Supplementary Figure 4 Effect of tmem-107 mutations on cilium ultrastructure and function.

(a) Cilium ultrastructure is highly disrupted in tmem-107;nphp-4 double mutants. Low (large panels) and high (small panels) magnification TEM images of cilia from serial cross sections taken from the distal (1), middle (2) and proximal (3) regions of the amphid pore (position of section in pore denoted by numbers in schematic). Wild-type pores consist of 10 ciliary axonemes (only three shown in schematics for simplicity), each consisting of a distal segment (DS; singlet A microtubules), a middle segment (MS; doublet A/B microtubules), a transition zone (TZ; with membrane-microtubule connecting Y-links) and a periciliary membrane compartment (PCMC). In tmem-107(oq100);nphp-4(tm925) double mutants (also harbours the him-5(e1490) mutation linked to nphp-4), multiple axonemes are missing in the middle and distal pore regions, TZ Y-links (Y’s) are reduced or missing, and vesicles frequently accumulate in the TZ and PCMC regions. Also, the majority of double mutant TZs are partially or fully disconnected (undocked) from the ciliary membrane, extending from ectopic anterior positions within the PCMC. In contrast, most or all of the ciliary axonemes are present in tmem-107(oq100) and nphp-4 single mutants. However, nphp-4 worms carrying the tm925 deletion (with or without him-5(e1490)) or the gk529336 nonsense mutation show consistent defects in Y-link integrity and TZs are undocked in two neurons (ADF, ADL). Images are representative of at least 4 analysed amphid pores for all strains except nphp-4(tm925) and nphp-4(gk529336) where 2 pores were analysed. Bars; 200 nm (low magnification images), 100 nm (high magnification images). (b) Compendium of TZ images and associated schematics showing the TZ defects outlined above in (a). Bars; 100 nm. (c) Dye filling assay (DiI) of tmem-107(oq100);nphp-4(tm925) worms transgenically expressing various GFP-tagged TMEM-107 constructs (wild type, E46G, F96del, L120G). Shown are fluorescence images of the head region. Non-transgenic worms are strongly dye-filling defective, whereas dye filling is restored in worms expressing TMEM-107 constructs (wild type or mutant versions). Bars; 10 μm.

Supplementary Figure 5 Supplementary FRAP and super resolution imaging data.

(a) FRAP curve and representative time lapse images following quenching of 100% of MKS-2::GFP and TMEM-107::GFP signals at the TZ (boxed region shows the bleached TZ of an amphid channel cilium). Data points represented as mean ± s.d.n = 3 (MKS-2::GFP) or 4 (TMEM-107::GFP) independent experiments. Bar; 500 nm. (b) Raw and deconvolved (decon.) STED and confocal images of C. elegans MKS and NPHP module proteins (GFP-tagged). Bars; 500 nm. (c) Raw and deconvolved (decon.) STED and confocal images of renal RPTEC cells stained for polyglutamylated tubulin (ciliary axonemes; red; confocal only) and either endogenous human RPGRIP1L or TMEM67 (green; confocal and STED). STED imaging reveals that RPGRIP1L and TMEM67 form clusters of discrete signals arranged as a hollow ring at the TZ. Bars; 500 nm. (d) Super-resolution dSTORM microscopy of RPGRIP1L in the ciliary transition zone of human hTERT-RPE1 cells. The loose, tilted ring TZ organisation of RPGRIP1L shown in Fig. 5e (i) and examples from additional cells (ii-iv). dSTORM image reconstruction used 10 nm histogram bins, Gaussian image smoothing in the palm3d reconstruction output and contrast enhancement in FIJI. Dashed circles and ovals circumscribe TZ localisations which form the identified hollow loose ring structure, with discrete clusters of protein denoted by white arrowheads. Localisation density at individual points on the ring varied between samples, and was highest in (i). The distribution of signals in iv deviates significantly from an oval and could represent a partial spiral or helical arrangement. In some images (I, ii), some signal appears to enter the ciliary axoneme (ax) distal to the TZ. Images depth-coded by colour, with the z axis scale bar in nm indicated on the right. Representative bright-field and epifluoresence images from cells stained for RPGRIP1L and TMEM67, with the transition zone acquired and reconstructed in (iv) indicated by the white arrow. Red arrowheads indicate fiducials. Scale bars; 100 nm (dSTORM images; all images identically scaled), 10 μm (bright-field and epifluorescence images).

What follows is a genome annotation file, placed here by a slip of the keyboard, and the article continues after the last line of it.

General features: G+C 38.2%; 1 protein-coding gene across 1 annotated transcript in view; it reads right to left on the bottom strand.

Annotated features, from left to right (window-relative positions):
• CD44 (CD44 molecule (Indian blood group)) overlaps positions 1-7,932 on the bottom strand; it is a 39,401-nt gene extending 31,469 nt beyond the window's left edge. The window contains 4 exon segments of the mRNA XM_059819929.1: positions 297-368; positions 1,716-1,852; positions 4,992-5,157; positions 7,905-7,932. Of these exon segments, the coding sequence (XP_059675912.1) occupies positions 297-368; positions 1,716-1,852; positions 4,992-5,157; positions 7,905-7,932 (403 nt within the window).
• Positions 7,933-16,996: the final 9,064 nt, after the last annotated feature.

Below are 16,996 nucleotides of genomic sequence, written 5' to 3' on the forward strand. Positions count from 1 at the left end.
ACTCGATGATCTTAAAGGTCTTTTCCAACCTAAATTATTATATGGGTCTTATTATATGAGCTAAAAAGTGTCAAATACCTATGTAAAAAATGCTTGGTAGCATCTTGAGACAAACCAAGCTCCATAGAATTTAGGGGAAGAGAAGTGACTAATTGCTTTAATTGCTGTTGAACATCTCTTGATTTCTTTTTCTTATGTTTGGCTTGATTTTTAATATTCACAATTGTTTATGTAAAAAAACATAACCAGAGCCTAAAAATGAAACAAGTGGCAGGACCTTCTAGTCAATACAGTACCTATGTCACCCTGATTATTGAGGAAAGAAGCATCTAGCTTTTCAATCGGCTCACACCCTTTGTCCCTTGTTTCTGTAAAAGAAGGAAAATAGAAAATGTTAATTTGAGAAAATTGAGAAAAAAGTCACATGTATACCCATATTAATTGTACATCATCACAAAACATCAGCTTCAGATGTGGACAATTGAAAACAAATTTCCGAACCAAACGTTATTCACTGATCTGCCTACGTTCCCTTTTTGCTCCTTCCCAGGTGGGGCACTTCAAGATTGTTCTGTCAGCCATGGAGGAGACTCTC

Supplementary Figure 6 Uncropped scans of western blots shown in Fig. 4e.

Red boxes denote the cropped regions shown in Fig. 4e.

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Supplementary Table 1

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Electron Tomogram of the C. elegans TZ.

Reconstruction derived from a 200 nm section of a C. elegans amphid channel ciliary TZ. Arrow denotes a Y-link density throughout the tomogram, indicating that the Y-link structures are continuous sheets along the axial plane. Bar; 100 nm. (AVI 5111 kb)

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Lambacher, N., Bruel, AL., van Dam, T. et al. TMEM107 recruits ciliopathy proteins to subdomains of the ciliary transition zone and causes Joubert syndrome. Nat Cell Biol 18, 122–131 (2016).